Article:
Fifteen years ago, a business manager from the United States came to Plum Village to visit me. His conscience was troubled because he was the head of a firm that designed atomic bombs. I listened as he expressed his concerns. I knew if I advised him to quit his job, another person would only replace him. If he were to quit, he might help himself, but he would not help his company, society, or country. I urged him to remain the director of his firm, to bring mindfulness into his daily work, and to use his position to communicate his concerns and doubts about the production of atomic bombs.In the Sutra on Happiness, the Buddha says it is great fortune to have an occupation that allows us to be happy, to help others, and to generate compassion and understanding in this world. Those in the helping professions have occupations that give them this wonderful opportunity. Yet many social workers, physicians, and therapists work in a way that does not cultivate their compassion, instead doing their job only to earn money. If the bomb designer practises and does his work with mindfulness, his job can still nourish his compassion and in some way allow him to help others. He can still influence his government and fellow citizens by bringing greater awareness to the situation. He can give the whole nation an opportunity to question the necessity of bomb production.Many people who are wealthy, powerful, and important in business, politics, and entertainment are not happy. They are seeking empty things - wealth, fame, power, sex - and in the process they are destroying themselves and those around them. In Plum Village, we have organised retreats for businesspeople. We see that they have many problems and suffer just as others do, sometimes even more. We see that their wealth allows them to live in comfortable conditions, yet they still suffer a great deal.Some businesspeople, even those who have persuaded themselves that their work is very important, feel empty in their occupation. They provide employment to many people in their factories, newspapers, insurance firms, and supermarket chains, yet their financial success is an empty happiness because it is not motivated by understanding or compassion. Caught up in their small world of profit and loss, they are unaware of the suffering and poverty in the world. When we are not int ouch with this larger reality, we will lack the compassion we need to nourish and guide us to happiness.Once you begin to realise your interconnectedness with others, your interbeing, you begin to see how your actions affect you and all other life. You begin to question your way of living, to look with new eyes at the quality of your relationships and the way you work. You begin to see, 'I have to earn a living, yes, but I want to earn a living mindfully. I want to try to select a vocation not harmful to others and to the natural world, one that does not misuse resources.'Entire companies can also adopt this way of thinking. Companies have the right to pursue economic growth, but not at the expense of other life. They should respect the life and integrity of people, animals, plants and minerals. Do not invest your time or money in companies that deprive others of their lives, that operate in a way that exploits people or animals, and destroys nature.Businesspeople who visit Plum Village often find that getting in touch with the suffering of others and cultivating understanding brings them happiness. They practise like Anathapindika, a successful businessman who lived at the time of the Buddha, who with the practise of mindfulness throughout his life did everything he could to help the poor and sick people in his homeland.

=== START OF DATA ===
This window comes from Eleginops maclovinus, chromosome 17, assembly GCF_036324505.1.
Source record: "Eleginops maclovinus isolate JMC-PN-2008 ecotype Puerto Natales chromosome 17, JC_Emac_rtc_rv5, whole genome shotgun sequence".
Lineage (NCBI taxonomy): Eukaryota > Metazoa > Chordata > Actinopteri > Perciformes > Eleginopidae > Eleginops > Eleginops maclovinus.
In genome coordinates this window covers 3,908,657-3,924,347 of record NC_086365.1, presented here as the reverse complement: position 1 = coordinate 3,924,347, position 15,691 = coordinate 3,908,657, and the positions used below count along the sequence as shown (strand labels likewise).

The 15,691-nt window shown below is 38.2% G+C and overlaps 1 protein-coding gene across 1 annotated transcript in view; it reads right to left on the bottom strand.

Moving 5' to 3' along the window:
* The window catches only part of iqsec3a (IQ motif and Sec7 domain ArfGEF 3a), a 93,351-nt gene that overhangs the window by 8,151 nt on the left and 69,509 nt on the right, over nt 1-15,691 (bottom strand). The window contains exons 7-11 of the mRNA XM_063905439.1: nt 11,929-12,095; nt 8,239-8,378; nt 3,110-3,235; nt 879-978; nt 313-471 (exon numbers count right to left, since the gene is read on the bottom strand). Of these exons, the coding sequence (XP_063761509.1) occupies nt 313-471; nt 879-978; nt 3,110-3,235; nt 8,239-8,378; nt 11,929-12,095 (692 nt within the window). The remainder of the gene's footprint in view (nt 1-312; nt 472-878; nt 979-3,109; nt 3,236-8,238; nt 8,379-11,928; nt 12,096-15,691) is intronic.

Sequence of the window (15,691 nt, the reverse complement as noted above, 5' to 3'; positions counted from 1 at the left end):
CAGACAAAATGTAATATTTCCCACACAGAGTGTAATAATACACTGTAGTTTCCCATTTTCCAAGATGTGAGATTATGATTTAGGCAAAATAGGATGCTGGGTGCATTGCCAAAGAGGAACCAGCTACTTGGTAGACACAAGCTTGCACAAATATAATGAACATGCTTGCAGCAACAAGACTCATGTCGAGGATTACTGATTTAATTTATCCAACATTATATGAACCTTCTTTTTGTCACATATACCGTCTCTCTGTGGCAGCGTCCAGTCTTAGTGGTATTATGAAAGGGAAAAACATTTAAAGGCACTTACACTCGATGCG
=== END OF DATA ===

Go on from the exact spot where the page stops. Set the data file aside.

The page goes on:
I have a friend who's an artist and has sometimes taken a view which I don't agree with very well. He'll hold up a flower and say "look how beautiful it is," and I'll agree. Then he says "I as an artist can see how beautiful this is but you as a scientist take this all apart and it becomes a dull thing," and I think that he's kind of nutty. First of all, the beauty that he sees is available to other people and to me too, I believe. Although I may not be quite as refined aesthetically as he is ... I can appreciate the beauty of a flower. At the same time, I see much more about the flower than he sees. I could imagine the cells in there, the complicated actions inside, which also have a beauty. I mean it's not just beauty at this dimension, at one centimeter; there's also beauty at smaller dimensions, the inner structure, also the processes. The fact that the colors in the flower evolved in order to attract insects to pollinate it is interesting; it means that insects can see the color. It adds a question: does this aesthetic sense also exist in the lower forms? Why is it aesthetic? All kinds of interesting questions which the science knowledge only adds to the excitement, the mystery and the awe of a flower. It only adds. I don't understand how it subtracts.